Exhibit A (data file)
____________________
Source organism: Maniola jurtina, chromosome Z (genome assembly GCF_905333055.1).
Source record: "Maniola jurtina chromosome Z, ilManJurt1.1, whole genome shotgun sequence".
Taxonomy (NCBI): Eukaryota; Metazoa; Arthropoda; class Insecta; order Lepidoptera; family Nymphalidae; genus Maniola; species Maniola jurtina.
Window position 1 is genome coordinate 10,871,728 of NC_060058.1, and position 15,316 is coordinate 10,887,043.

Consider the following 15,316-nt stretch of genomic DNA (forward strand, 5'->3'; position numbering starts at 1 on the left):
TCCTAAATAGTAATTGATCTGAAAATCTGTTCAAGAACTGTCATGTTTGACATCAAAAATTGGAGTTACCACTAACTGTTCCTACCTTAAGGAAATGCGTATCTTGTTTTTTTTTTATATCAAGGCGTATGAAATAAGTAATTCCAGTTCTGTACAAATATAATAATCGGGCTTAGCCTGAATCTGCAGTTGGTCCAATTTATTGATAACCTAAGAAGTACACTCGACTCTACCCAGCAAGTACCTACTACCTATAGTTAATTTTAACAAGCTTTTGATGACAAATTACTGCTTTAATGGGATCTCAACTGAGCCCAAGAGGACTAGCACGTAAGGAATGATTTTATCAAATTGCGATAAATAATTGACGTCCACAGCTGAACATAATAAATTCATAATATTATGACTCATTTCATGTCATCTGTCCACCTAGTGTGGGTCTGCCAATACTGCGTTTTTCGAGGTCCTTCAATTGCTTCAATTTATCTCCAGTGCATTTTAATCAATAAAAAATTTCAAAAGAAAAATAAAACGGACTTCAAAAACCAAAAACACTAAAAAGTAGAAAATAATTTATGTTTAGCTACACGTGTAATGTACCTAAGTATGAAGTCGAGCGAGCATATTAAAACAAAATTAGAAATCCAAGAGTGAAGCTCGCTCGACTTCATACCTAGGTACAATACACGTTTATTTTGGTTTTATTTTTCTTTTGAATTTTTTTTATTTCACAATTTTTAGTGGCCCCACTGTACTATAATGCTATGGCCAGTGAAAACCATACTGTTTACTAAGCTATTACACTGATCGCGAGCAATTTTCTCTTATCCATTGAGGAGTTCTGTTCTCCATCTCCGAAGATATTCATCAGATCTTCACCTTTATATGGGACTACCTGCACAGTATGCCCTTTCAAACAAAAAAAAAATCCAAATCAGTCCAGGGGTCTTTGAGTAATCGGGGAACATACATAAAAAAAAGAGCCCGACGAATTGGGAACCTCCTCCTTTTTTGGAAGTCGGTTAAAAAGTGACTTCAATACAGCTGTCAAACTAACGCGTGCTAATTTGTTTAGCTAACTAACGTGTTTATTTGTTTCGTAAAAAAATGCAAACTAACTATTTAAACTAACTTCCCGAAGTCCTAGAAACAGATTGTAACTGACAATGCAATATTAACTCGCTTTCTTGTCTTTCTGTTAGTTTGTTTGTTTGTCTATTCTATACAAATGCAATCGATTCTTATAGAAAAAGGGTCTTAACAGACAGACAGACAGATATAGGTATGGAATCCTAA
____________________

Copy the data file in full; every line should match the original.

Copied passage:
Source organism: Maniola jurtina, chromosome Z (genome assembly GCF_905333055.1).
Source record: "Maniola jurtina chromosome Z, ilManJurt1.1, whole genome shotgun sequence".
Taxonomy (NCBI): Eukaryota; Metazoa; Arthropoda; class Insecta; order Lepidoptera; family Nymphalidae; genus Maniola; species Maniola jurtina.
Window position 1 is genome coordinate 10,871,728 of NC_060058.1, and position 15,316 is coordinate 10,887,043.

Consider the following 15,316-nt stretch of genomic DNA (forward strand, 5'->3'; position numbering starts at 1 on the left):
TCCTAAATAGTAATTGATCTGAAAATCTGTTCAAGAACTGTCATGTTTGACATCAAAAATTGGAGTTACCACTAACTGTTCCTACCTTAAGGAAATGCGTATCTTGTTTTTTTTTTATATCAAGGCGTATGAAATAAGTAATTCCAGTTCTGTACAAATATAATAATCGGGCTTAGCCTGAATCTGCAGTTGGTCCAATTTATTGATAACCTAAGAAGTACACTCGACTCTACCCAGCAAGTACCTACTACCTATAGTTAATTTTAACAAGCTTTTGATGACAAATTACTGCTTTAATGGGATCTCAACTGAGCCCAAGAGGACTAGCACGTAAGGAATGATTTTATCAAATTGCGATAAATAATTGACGTCCACAGCTGAACATAATAAATTCATAATATTATGACTCATTTCATGTCATCTGTCCACCTAGTGTGGGTCTGCCAATACTGCGTTTTTCGAGGTCCTTCAATTGCTTCAATTTATCTCCAGTGCATTTTAATCAATAAAAAATTTCAAAAGAAAAATAAAACGGACTTCAAAAACCAAAAACACTAAAAAGTAGAAAATAATTTATGTTTAGCTACACGTGTAATGTACCTAAGTATGAAGTCGAGCGAGCATATTAAAACAAAATTAGAAATCCAAGAGTGAAGCTCGCTCGACTTCATACCTAGGTACAATACACGTTTATTTTGGTTTTATTTTTCTTTTGAATTTTTTTTATTTCACAATTTTTAGTGGCCCCACTGTACTATAATGCTATGGCCAGTGAAAACCATACTGTTTACTAAGCTATTACACTGATCGCGAGCAATTTTCTCTTATCCATTGAGGAGTTCTGTTCTCCATCTCCGAAGATATTCATCAGATCTTCACCTTTATATGGGACTACCTGCACAGTATGCCCTTTCAAACAAAAAAAAAATCCAAATCAGTCCAGGGGTCTTTGAGTAATCGGGGAACATACATAAAAAAAAGAGCCCGACGAATTGGGAACCTCCTCCTTTTTTGGAAGTCGGTTAAAAAGTGACTTCAATACAGCTGTCAAACTAACGCGTGCTAATTTGTTTAGCTAACTAACGTGTTTATTTGTTTCGTAAAAAAATGCAAACTAACTATTTAAACTAACTTCCCGAAGTCCTAGAAACAGATTGTAACTGACAATGCAATATTAACTCGCTTTCTTGTCTTTCTGTTAGTTTGTTTGTTTGTCTATTCTATACAAATGCAATCGATTCTTATAGAAAAAGGGTCTTAACAGACAGACAGACAGATATAGGTATGGAATCCTAA